May 15, 2002

Expedite English Missal Translation

Online Edition


– Vol. VIII, No. 3: May 2002



Pope John Paul II:


Expedite English Missal Translation

Vox Clara


committee to assure fidelity, accuracy


by Helen Hull Hitchcock

How long before we have an English translation of the new Roman Missal? A new committee established by the Holy See to assure fidelity in translations and to expedite the process is welcome news.

Convened in Rome April 22-24,

Vox Clara

[Clear Voice] was created “to assist and advise the Congregation [for Divine Worship] in fulfilling its responsibilities with regard to the English translations of liturgical texts”,

Pope John Paul II

said in a message to

Cardinal Jorge Arturo Medina Estévez

, prefect of the CDW. “Representing the different continents as it does, the committee reflects the international character of the English language”, the Holy Father said. The message was given to

Vox Clara

members at their April 23 session in Rome.

Sydney archbishop to head Vox Clara

Archbishop George Pell, of Sydney, Australia, was appointed chairman of the

Vox Clara

committee by the CDW, and Mobile

Archbishop Oscar Lipscomb

, as vice-chairman. Archbishop Lipscomb is current chairman of the US Bishops’ Committee on the Liturgy [BCL] and chairman of “Common Ground Initiative”.

The committee, which consists of twelve members, including four Americans, elected other officers; secretary,

Cardinal Cormac Murphy-O’Connor

, Archbishop of Westminster [England], treasurer, St. Louis


Justin Rigali

; and second vice-chairman, Archbishop

Oswald Gracias

of Agra [India].

Other members are Chicago

Cardinal Francis George

, chairman-elect of the BCL and US representative to ICEL (International Commission on English in the Liturgy); New Orleans

Archbishop Alfred Hughes


Archbishop Kelvin Felix

, Castries [Santa Lucia];

Bishop Colin Campbell

, Antigonish [Canada],

Archbishop Peter Kwasi Sarpong

, Kumasi [Ghana],

Bishop Rolando Tirona



, Malolos [Philip-pines]; and

Bishop Philip Boyce, OCD

, Raphoe [Ireland].

In his message to

Vox Clara

, the Holy Father noted that “the ‘

lex orandi

‘ [the law of prayer] conforms to the ‘

lex credendi

‘ [the law of belief]”, and stressed that “fidelity to the rites and texts of the Liturgy is of paramount importance for the Church and Christian life”. He referred to his 1988 Letter,

Vicesimus Quintos Annos

, that urged review of translations and other liturgical reforms since the Second Vatican Council. The Holy Father charged

Vox Clara

with the task of assuring “that the texts of the Roman Rite are accurately translated in accordance with the norms of the Instruction

Liturgiam authenticam


The Pope asked bishops “to make available to the faithful … the vernacular translations of the

editio tertia

[third edition] of the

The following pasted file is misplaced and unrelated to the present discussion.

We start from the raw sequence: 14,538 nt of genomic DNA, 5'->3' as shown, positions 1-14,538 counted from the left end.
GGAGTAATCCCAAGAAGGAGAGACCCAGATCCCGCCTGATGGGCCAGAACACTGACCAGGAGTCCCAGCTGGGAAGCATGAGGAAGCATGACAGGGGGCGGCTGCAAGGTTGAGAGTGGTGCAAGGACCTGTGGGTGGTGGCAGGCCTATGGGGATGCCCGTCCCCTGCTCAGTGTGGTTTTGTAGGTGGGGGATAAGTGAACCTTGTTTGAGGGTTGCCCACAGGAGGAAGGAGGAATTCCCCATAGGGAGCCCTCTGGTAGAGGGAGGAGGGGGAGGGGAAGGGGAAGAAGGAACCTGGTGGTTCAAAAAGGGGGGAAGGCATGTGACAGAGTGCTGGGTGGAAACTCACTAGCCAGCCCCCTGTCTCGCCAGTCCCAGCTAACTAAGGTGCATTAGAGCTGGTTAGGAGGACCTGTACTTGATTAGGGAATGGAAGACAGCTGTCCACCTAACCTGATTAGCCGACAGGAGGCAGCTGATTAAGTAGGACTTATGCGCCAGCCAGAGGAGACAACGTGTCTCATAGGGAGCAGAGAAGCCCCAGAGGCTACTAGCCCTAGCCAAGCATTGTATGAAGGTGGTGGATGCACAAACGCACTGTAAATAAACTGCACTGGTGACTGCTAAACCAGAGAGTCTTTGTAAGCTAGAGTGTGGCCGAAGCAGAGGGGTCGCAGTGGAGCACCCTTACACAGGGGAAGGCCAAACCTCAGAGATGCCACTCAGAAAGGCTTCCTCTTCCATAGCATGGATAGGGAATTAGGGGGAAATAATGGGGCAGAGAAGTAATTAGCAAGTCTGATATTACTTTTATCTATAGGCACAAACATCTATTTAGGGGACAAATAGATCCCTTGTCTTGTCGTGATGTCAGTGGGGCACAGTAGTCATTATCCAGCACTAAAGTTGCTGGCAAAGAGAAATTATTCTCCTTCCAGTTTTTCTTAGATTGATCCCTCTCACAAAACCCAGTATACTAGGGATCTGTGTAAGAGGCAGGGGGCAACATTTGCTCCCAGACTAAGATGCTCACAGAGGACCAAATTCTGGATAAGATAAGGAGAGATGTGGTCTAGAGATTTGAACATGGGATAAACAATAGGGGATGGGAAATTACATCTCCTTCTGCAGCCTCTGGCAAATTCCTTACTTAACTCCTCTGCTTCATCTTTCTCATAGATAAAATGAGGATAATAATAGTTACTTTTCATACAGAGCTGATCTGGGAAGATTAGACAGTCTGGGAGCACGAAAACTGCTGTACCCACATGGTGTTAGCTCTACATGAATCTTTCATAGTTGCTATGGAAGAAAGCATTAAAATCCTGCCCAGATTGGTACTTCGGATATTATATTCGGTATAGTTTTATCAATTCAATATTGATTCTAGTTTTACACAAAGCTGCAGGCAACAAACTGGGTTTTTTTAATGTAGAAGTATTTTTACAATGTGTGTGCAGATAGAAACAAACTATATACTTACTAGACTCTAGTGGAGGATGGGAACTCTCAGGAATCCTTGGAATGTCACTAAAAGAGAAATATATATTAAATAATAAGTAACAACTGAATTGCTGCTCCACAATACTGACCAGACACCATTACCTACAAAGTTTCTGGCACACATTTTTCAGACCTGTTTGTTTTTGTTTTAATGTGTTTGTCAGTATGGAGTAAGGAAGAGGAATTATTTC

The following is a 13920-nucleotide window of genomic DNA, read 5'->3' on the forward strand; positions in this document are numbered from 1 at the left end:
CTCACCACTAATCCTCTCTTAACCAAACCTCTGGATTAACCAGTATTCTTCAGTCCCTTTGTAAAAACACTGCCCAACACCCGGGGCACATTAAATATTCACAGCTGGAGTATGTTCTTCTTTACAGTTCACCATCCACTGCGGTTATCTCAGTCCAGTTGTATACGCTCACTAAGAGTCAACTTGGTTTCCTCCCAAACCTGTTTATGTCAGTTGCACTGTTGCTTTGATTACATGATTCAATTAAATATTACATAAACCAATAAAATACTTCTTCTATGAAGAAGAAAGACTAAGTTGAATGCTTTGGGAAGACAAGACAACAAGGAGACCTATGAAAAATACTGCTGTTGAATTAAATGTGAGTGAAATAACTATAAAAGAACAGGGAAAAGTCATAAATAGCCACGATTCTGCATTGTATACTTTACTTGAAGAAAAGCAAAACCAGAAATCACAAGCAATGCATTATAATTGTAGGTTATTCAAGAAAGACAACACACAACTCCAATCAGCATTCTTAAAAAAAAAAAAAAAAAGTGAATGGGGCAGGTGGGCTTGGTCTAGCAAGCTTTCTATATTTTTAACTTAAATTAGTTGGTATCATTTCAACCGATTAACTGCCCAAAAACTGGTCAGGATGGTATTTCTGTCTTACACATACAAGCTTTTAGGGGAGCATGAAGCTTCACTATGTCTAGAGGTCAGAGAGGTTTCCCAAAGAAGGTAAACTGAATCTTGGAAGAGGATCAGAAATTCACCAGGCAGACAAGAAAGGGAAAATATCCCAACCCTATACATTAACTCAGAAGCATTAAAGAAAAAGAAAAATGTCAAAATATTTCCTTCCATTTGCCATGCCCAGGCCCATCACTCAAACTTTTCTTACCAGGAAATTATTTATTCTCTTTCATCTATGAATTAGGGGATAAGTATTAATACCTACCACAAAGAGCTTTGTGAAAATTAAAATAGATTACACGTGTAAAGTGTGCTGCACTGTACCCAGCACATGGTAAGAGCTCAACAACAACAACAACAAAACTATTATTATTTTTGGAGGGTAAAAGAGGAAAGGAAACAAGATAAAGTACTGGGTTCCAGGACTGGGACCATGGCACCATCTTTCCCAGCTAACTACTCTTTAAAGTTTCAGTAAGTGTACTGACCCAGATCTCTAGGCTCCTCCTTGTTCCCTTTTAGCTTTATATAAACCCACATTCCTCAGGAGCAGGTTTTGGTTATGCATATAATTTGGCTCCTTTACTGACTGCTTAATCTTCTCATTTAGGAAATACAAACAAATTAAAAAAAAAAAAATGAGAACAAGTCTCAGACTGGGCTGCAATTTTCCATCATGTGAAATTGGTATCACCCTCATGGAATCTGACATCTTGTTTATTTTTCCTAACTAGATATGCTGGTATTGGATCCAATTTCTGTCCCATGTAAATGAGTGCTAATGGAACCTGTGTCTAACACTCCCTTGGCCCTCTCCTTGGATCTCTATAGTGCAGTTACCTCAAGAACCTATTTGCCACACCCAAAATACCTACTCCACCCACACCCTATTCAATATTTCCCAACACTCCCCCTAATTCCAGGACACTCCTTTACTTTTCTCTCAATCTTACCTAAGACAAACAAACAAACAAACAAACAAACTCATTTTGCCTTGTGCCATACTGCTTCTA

Missale Romanum

“, and said he is “pleased to learn that members of the

Vox Clara

committee have generously pledged to assist the Holy See in expediting the revision and


of these translations by the Congregation”.

Precise, faithful, proclaimable


Vox Clara

committee unanimously affirmed “the absolute need for translations of the Roman

editiones typicæ

[typical editions]which are precise, theologically faithful and effectively proclaimable”.

The committee acknowledged the contribution of ICEL, the “mixed commission” that has translated English texts until now. ICEL now faces a major challenge to renew its statutes and structures in the light of the Instruction

Liturgiam authenticam

, to send “an unmistakable signal that the goal of achieving good liturgical translations is in sight”,

Vox Clara


The committee discussed brief presentations from members, and began to review English-language translations of some parts of the

Ordo Missæ

[Order of Mass], and to prepare a draft

ratio translationalis

, detailed principles of translation for the English texts, following

Liturgiam authenticam


No timetable was given for the translation of the Latin text of the new Missal. Catholics remember that it was fully two years before an acceptable English translation of the Catechism of the Catholic Church was published. It is well known that translation of texts used for Catholic worship has been a major concern — and source of controversy — for more than decade. So the

Vox Clara’s

work to expedite these translations is welcome news to many Catholics.

The first item from the new Roman Missal to be translated will likely be the rules for celebration of Mass, the

Institutio Generalis Missalis Romani

[IGMR]. A provisional translation of the new rules by the US Committee on the Liturgy appeared in July 2000, along with the official Latin version. This “study translation” was based on the ICEL version of the “General Instruction of the Roman Missal” (GIRM). Last November, ICEL’s proposed translation of the new IGMR was returned by the US bishops for revision according to